's CEO has stronglycriticized efforts to force the Swiss bank to disclose tax-related informationfrom the past and also said any costs arising from negative interest rates maybe passed on to private wealth clients and institutional investors.
SergioErmotti told Switzerland's SonntagsZeitungthat UBS questions the legal basis for the recent issued by the SwissFederal Tax Administration on behalf of French tax authorities.
Thedata in question relates to former and current French domiciled clients and tothe period between 2006 and 2008. But Ermotti told the newspaper that hebelieves that, under a Swiss-French agreement, the lender does not have toshare any information for the years up to and including 2010, and possible evenup to 2013.
Switzerland'sforthcoming automatic exchange of information (AEOI)agreements with other countries, which aim to make cross-border tax evasionimpossible, do not cover cases from the past such as this one, Ermotti added.
"Thequestion is why we're nevertheless asked to [reveal the information]," hesaid in the interview published July 10.
Ermottiargued that the investigation is "politically motivated," telling SonntagsZeitung: "It's not normalthat what are supposed to be confidential details related to the case areregularly published in the newspaper LeMonde, and that a minister publicly demands a sentence before theinvestigation has even been concluded."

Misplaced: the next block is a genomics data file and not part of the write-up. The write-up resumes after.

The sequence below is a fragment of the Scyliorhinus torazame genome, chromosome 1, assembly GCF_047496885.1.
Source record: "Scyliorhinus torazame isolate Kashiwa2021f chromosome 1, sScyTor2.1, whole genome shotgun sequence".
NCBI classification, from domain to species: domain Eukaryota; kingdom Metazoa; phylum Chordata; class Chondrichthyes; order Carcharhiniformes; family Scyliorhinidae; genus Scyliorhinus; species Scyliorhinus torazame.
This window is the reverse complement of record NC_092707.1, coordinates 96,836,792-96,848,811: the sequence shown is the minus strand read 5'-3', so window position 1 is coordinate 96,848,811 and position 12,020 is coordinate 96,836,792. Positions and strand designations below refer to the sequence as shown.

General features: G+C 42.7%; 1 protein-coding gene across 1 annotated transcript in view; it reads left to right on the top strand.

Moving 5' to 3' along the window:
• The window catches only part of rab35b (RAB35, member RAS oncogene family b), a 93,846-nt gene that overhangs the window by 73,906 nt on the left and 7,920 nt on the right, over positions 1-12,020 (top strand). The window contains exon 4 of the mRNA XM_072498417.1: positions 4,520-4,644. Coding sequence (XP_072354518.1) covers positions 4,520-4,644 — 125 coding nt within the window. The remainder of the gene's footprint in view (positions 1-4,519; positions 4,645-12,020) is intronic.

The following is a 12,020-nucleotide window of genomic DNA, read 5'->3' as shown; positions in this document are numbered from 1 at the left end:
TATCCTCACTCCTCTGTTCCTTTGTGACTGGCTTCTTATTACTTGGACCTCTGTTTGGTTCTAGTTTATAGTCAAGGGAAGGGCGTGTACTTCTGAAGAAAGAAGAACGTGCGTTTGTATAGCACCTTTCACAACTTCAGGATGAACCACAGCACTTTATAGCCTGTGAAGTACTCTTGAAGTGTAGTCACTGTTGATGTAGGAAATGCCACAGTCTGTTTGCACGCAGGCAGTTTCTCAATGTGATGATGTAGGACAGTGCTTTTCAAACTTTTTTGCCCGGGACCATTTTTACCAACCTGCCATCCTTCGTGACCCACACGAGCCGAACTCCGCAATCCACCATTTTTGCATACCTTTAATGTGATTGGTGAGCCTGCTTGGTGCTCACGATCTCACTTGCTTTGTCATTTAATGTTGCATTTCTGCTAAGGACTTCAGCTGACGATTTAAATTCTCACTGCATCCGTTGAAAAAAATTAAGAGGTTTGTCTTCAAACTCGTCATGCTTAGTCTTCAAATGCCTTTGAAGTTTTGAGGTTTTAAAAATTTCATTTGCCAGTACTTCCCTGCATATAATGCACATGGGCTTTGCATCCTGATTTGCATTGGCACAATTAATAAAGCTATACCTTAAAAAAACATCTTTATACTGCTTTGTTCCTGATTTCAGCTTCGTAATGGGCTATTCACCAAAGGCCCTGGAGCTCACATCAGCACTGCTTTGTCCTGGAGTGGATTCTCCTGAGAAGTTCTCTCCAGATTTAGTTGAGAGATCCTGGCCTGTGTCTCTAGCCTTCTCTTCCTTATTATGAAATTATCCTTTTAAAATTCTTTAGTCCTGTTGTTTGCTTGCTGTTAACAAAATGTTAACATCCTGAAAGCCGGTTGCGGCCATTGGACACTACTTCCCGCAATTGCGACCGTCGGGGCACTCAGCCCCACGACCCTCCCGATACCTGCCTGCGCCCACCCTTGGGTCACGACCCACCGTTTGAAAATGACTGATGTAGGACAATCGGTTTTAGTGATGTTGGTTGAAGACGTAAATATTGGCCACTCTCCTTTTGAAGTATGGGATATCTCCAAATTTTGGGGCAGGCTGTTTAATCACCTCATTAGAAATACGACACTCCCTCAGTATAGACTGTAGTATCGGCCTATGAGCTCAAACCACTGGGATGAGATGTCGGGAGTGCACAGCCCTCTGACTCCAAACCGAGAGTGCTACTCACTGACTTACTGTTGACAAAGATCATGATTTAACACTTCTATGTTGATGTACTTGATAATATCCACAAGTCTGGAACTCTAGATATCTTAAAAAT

As aresult of Switzerland's agreements with, for instance, France, there is"zero legal certainty" for the country's lenders, Ermotti said. Headded that the approach created the conditions for "a new offensiveagainst Swiss banks," adding that he expects other countries to followFrance's lead and make similar data requests.
TheFrench request was based on information received from German tax authoritiesafter they seized files several years ago, which Ermotti said has led UBS totake "additional steps" to secure its data. He argued that the bankhad "to adjust" to a new environment in which "new risks arecreated" because of the approach taken by the authorities.
Meanwhile,Ermotti said he could not rule out that UBS might impose negative interestrates on private wealth clients and institutional investors, although there areno current plans to do so.
On abroader economic level, Ermotti said he does not expect a repeat of the 2008crisis, but that the current market turmoil will lead to about 10%, or even upto 20%, of all Swiss financial institutions disappearing within the next fewyears. He also defended counterpart Tidjane Thiam, saying criticism of theCredit Suisse GroupAG CEO was "excessive" because the implementation of anew strategy can be judged only in the long term.
Ermottiand Thiam — who spoke to NZZ am Sonntagin an interview published the same day — both suggested that a recentSchweizerischeNationalbank assessment that their banks face of CHF10 billionapiece was wrong. Ermotti said the central bank's report was"misleading" because UBS "exceeds the capitalrequirements," while Thiam said the regulator had given "a positiveassessment of our progress" and that its report had therefore been"misinterpreted."